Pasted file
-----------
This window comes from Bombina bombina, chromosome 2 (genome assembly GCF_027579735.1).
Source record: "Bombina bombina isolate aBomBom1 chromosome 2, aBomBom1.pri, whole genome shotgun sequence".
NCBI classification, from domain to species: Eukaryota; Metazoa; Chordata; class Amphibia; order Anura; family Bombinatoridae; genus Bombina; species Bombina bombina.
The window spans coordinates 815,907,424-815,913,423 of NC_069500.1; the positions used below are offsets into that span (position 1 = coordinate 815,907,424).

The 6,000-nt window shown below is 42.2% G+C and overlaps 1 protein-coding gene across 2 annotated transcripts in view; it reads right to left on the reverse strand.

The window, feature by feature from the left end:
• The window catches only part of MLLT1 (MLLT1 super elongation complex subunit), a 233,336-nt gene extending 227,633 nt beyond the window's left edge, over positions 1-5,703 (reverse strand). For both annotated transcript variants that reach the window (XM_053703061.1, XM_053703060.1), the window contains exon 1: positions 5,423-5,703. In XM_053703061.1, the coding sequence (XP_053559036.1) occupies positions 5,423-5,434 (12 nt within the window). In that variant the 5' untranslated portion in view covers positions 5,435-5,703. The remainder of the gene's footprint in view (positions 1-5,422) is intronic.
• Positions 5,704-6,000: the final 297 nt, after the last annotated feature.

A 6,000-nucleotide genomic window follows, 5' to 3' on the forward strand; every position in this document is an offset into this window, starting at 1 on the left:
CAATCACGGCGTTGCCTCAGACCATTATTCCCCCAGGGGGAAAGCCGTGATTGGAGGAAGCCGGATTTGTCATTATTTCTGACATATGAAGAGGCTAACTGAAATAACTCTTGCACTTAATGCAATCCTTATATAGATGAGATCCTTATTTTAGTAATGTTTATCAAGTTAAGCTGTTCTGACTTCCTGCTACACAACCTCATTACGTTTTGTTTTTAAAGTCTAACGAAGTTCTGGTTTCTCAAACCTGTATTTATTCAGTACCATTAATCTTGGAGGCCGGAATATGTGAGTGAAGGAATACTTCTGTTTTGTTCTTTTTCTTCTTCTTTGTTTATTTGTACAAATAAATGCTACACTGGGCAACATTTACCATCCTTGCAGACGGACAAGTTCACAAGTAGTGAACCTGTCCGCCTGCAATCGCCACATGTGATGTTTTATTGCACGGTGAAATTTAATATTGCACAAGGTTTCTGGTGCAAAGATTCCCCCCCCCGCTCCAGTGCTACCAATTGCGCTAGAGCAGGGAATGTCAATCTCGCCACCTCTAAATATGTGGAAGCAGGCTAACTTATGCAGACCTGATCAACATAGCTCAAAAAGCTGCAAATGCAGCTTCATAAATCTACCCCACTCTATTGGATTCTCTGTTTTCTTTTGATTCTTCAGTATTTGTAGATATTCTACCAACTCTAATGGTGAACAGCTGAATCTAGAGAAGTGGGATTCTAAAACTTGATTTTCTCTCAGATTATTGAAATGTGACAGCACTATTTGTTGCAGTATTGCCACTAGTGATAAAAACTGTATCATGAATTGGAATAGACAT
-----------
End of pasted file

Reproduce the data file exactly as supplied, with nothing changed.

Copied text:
This window comes from Bombina bombina, chromosome 2 (genome assembly GCF_027579735.1).
Source record: "Bombina bombina isolate aBomBom1 chromosome 2, aBomBom1.pri, whole genome shotgun sequence".
NCBI classification, from domain to species: Eukaryota; Metazoa; Chordata; class Amphibia; order Anura; family Bombinatoridae; genus Bombina; species Bombina bombina.
The window spans coordinates 815,907,424-815,913,423 of NC_069500.1; the positions used below are offsets into that span (position 1 = coordinate 815,907,424).

The 6,000-nt window shown below is 42.2% G+C and overlaps 1 protein-coding gene across 2 annotated transcripts in view; it reads right to left on the reverse strand.

The window, feature by feature from the left end:
• The window catches only part of MLLT1 (MLLT1 super elongation complex subunit), a 233,336-nt gene extending 227,633 nt beyond the window's left edge, over positions 1-5,703 (reverse strand). For both annotated transcript variants that reach the window (XM_053703061.1, XM_053703060.1), the window contains exon 1: positions 5,423-5,703. In XM_053703061.1, the coding sequence (XP_053559036.1) occupies positions 5,423-5,434 (12 nt within the window). In that variant the 5' untranslated portion in view covers positions 5,435-5,703. The remainder of the gene's footprint in view (positions 1-5,422) is intronic.
• Positions 5,704-6,000: the final 297 nt, after the last annotated feature.

A 6,000-nucleotide genomic window follows, 5' to 3' on the forward strand; every position in this document is an offset into this window, starting at 1 on the left:
CAATCACGGCGTTGCCTCAGACCATTATTCCCCCAGGGGGAAAGCCGTGATTGGAGGAAGCCGGATTTGTCATTATTTCTGACATATGAAGAGGCTAACTGAAATAACTCTTGCACTTAATGCAATCCTTATATAGATGAGATCCTTATTTTAGTAATGTTTATCAAGTTAAGCTGTTCTGACTTCCTGCTACACAACCTCATTACGTTTTGTTTTTAAAGTCTAACGAAGTTCTGGTTTCTCAAACCTGTATTTATTCAGTACCATTAATCTTGGAGGCCGGAATATGTGAGTGAAGGAATACTTCTGTTTTGTTCTTTTTCTTCTTCTTTGTTTATTTGTACAAATAAATGCTACACTGGGCAACATTTACCATCCTTGCAGACGGACAAGTTCACAAGTAGTGAACCTGTCCGCCTGCAATCGCCACATGTGATGTTTTATTGCACGGTGAAATTTAATATTGCACAAGGTTTCTGGTGCAAAGATTCCCCCCCCCGCTCCAGTGCTACCAATTGCGCTAGAGCAGGGAATGTCAATCTCGCCACCTCTAAATATGTGGAAGCAGGCTAACTTATGCAGACCTGATCAACATAGCTCAAAAAGCTGCAAATGCAGCTTCATAAATCTACCCCACTCTATTGGATTCTCTGTTTTCTTTTGATTCTTCAGTATTTGTAGATATTCTACCAACTCTAATGGTGAACAGCTGAATCTAGAGAAGTGGGATTCTAAAACTTGATTTTCTCTCAGATTATTGAAATGTGACAGCACTATTTGTTGCAGTATTGCCACTAGTGATAAAAACTGTATCATGAATTGGAATAGACAT